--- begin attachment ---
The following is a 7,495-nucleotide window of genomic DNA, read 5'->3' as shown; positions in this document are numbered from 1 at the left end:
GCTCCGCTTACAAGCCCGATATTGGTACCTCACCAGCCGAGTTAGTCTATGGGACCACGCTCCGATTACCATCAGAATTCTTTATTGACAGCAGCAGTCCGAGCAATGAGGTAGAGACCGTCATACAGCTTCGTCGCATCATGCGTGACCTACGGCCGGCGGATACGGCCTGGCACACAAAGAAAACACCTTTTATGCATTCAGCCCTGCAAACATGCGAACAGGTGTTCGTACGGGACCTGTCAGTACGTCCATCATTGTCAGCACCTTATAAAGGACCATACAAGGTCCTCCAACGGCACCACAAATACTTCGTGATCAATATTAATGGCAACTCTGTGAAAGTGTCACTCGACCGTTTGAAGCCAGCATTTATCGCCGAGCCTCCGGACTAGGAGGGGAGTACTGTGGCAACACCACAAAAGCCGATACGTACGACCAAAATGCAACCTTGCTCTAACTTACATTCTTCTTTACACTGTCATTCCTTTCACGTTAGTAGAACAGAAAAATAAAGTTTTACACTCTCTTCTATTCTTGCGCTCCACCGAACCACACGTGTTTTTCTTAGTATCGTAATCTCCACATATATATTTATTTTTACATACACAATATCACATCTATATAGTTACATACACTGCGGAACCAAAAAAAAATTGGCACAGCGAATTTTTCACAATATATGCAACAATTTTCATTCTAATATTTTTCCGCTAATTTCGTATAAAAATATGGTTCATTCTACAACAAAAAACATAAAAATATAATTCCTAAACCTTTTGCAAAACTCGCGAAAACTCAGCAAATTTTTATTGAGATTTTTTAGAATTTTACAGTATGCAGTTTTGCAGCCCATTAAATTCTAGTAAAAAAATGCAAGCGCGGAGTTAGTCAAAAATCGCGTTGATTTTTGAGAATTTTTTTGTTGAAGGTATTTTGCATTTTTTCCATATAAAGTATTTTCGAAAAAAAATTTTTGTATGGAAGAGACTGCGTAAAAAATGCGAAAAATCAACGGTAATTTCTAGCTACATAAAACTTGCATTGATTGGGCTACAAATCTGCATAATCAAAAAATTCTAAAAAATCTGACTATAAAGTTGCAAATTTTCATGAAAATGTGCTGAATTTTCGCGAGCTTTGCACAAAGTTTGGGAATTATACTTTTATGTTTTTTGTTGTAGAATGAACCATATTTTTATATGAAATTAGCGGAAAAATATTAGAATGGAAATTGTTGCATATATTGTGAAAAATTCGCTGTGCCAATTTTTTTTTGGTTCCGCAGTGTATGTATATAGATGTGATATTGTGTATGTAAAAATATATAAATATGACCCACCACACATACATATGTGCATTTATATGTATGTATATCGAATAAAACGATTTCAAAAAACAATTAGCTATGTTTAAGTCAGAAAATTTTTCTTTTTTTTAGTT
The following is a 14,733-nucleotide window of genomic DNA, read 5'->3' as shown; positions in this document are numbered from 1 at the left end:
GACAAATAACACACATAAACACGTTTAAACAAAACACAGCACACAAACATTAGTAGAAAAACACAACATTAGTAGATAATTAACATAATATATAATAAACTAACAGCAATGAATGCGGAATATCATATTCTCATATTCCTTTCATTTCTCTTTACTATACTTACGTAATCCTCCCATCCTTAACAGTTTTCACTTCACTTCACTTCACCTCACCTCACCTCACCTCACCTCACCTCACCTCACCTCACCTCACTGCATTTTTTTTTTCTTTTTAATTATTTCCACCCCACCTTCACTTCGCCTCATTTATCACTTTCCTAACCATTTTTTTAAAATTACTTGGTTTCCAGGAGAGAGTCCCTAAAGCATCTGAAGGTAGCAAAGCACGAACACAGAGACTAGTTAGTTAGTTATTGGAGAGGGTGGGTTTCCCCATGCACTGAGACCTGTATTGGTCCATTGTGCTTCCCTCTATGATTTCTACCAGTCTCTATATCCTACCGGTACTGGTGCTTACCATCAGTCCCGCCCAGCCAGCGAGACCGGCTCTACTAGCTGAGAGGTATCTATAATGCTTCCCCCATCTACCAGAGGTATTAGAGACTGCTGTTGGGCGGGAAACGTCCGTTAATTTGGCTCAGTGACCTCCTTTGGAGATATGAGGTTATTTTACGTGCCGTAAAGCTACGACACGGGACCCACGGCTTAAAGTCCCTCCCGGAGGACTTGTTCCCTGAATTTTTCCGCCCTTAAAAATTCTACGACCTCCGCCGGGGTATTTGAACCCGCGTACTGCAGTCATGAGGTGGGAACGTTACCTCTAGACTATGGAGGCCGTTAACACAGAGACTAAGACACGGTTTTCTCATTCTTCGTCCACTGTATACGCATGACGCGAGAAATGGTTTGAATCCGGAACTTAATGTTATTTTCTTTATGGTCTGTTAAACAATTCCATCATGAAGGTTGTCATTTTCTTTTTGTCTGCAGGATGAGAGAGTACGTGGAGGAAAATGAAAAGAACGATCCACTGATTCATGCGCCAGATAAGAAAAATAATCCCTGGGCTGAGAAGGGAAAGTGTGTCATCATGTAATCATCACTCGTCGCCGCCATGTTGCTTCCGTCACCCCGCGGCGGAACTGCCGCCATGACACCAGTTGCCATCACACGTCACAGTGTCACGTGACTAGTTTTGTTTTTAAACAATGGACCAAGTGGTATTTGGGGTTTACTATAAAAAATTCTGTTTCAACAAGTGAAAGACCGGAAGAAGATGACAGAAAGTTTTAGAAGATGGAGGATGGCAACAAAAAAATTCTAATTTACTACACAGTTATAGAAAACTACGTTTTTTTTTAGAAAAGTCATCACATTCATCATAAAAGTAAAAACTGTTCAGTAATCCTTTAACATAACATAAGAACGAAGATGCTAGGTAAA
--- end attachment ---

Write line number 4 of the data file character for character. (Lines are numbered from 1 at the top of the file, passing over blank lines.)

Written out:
GACAAATAACACACATAAACACGTTTAAACAAAACACAGCACACAAACATTAGTAGAAAAACACAACATTAGTAGATAATTAACATAATATATAATAAACTAACAGCAATGAATGCGGAATATCATATTCTCATATTCCTTTCATTTCTCTTTACTATACTTACGTAATCCTCCCATCCTTAACAGTTTTCACTTCACTTCACTTCACCTCACCTCACCTCACCTCACCTCACCTCACCTCACCTCACCTCACTGCATTTTTTTTTTCTTTTTAATTATTTCCACCCCACCTTCACTTCGCCTCATTTATCACTTTCCTAACCATTTTTTTAAAATTACTTGGTTTCCAGGAGAGAGTCCCTAAAGCATCTGAAGGTAGCAAAGCACGAACACAGAGACTAGTTAGTTAGTTATTGGAGAGGGTGGGTTTCCCCATGCACTGAGACCTGTATTGGTCCATTGTGCTTCCCTCTATGATTTCTACCAGTCTCTATATCCTACCGGTACTGGTGCTTACCATCAGTCCCGCCCAGCCAGCGAGACCGGCTCTACTAGCTGAGAGGTATCTATAATGCTTCCCCCATCTACCAGAGGTATTAGAGACTGCTGTTGGGCGGGAAACGTCCGTTAATTTGGCTCAGTGACCTCCTTTGGAGATATGAGGTTATTTTACGTGCCGTAAAGCTACGACACGGGACCCACGGCTTAAAGTCCCTCCCGGAGGACTTGTTCCCTGAATTTTTCCGCCCTTAAAAATTCTACGACCTCCGCCGGGGTATTTGAACCCGCGTACTGCAGTCATGAGGTGGGAACGTTACCTCTAGACTATGGAGGCCGTTAACACAGAGACTAAGACACGGTTTTCTCATTCTTCGTCCACTGTATACGCATGACGCGAGAAATGGTTTGAATCCGGAACTTAATGTTATTTTCTTTATGGTCTGTTAAACAATTCCATCATGAAGGTTGTCATTTTCTTTTTGTCTGCAGGATGAGAGAGTACGTGGAGGAAAATGAAAAGAACGATCCACTGATTCATGCGCCAGATAAGAAAAATAATCCCTGGGCTGAGAAGGGAAAGTGTGTCATCATGTAATCATCACTCGTCGCCGCCATGTTGCTTCCGTCACCCCGCGGCGGAACTGCCGCCATGACACCAGTTGCCATCACACGTCACAGTGTCACGTGACTAGTTTTGTTTTTAAACAATGGACCAAGTGGTATTTGGGGTTTACTATAAAAAATTCTGTTTCAACAAGTGAAAGACCGGAAGAAGATGACAGAAAGTTTTAGAAGATGGAGGATGGCAACAAAAAAATTCTAATTTACTACACAGTTATAGAAAACTACGTTTTTTTTTAGAAAAGTCATCACATTCATCATAAAAGTAAAAACTGTTCAGTAATCCTTTAACATAACATAAGAACGAAGATGCTAGGTAAA